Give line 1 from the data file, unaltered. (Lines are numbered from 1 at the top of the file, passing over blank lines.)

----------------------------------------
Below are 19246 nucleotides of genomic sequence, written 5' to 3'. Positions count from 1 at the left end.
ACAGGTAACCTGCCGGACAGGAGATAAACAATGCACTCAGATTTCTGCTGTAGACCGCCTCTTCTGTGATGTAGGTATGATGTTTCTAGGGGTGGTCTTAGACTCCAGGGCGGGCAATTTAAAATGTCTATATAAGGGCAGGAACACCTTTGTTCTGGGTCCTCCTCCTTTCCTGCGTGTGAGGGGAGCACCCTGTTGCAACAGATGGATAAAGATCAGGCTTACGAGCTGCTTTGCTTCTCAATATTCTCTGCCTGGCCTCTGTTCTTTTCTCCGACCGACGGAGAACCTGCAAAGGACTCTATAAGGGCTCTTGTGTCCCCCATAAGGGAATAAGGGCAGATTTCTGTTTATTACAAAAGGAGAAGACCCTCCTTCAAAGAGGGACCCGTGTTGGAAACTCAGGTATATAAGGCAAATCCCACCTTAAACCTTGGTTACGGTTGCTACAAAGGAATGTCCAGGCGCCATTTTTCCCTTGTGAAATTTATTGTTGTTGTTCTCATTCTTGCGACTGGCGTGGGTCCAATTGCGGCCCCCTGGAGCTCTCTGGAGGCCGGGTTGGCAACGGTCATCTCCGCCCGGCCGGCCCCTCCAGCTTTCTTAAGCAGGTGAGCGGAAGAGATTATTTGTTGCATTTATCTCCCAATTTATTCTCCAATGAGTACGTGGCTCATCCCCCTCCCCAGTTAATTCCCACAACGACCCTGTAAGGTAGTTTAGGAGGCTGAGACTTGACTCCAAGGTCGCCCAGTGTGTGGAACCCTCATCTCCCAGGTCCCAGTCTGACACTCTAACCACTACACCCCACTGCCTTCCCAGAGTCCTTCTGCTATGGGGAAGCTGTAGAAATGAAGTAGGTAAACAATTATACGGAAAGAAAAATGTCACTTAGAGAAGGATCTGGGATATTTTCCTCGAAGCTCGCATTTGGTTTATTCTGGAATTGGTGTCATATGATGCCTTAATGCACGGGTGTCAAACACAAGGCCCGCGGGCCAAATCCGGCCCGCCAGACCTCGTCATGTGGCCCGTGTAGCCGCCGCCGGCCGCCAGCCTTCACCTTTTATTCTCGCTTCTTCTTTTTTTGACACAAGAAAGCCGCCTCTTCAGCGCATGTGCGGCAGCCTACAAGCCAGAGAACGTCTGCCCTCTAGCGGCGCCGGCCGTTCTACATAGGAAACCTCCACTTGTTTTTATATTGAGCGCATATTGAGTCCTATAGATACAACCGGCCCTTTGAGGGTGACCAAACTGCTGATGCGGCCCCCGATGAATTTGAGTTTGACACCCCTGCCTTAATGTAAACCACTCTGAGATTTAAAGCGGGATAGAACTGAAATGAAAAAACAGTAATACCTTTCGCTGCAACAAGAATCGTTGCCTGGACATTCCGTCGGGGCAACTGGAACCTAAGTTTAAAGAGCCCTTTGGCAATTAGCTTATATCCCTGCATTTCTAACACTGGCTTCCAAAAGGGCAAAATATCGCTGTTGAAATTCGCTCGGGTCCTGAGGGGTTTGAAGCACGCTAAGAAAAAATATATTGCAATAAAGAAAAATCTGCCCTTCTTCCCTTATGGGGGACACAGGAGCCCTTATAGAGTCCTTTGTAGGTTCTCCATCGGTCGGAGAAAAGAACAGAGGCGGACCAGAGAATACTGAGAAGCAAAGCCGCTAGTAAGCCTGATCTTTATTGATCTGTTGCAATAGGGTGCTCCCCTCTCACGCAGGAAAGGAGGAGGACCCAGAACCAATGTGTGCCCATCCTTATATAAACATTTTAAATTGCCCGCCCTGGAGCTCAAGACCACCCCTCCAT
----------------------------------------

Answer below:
Below are 19246 nucleotides of genomic sequence, written 5' to 3'. Positions count from 1 at the left end.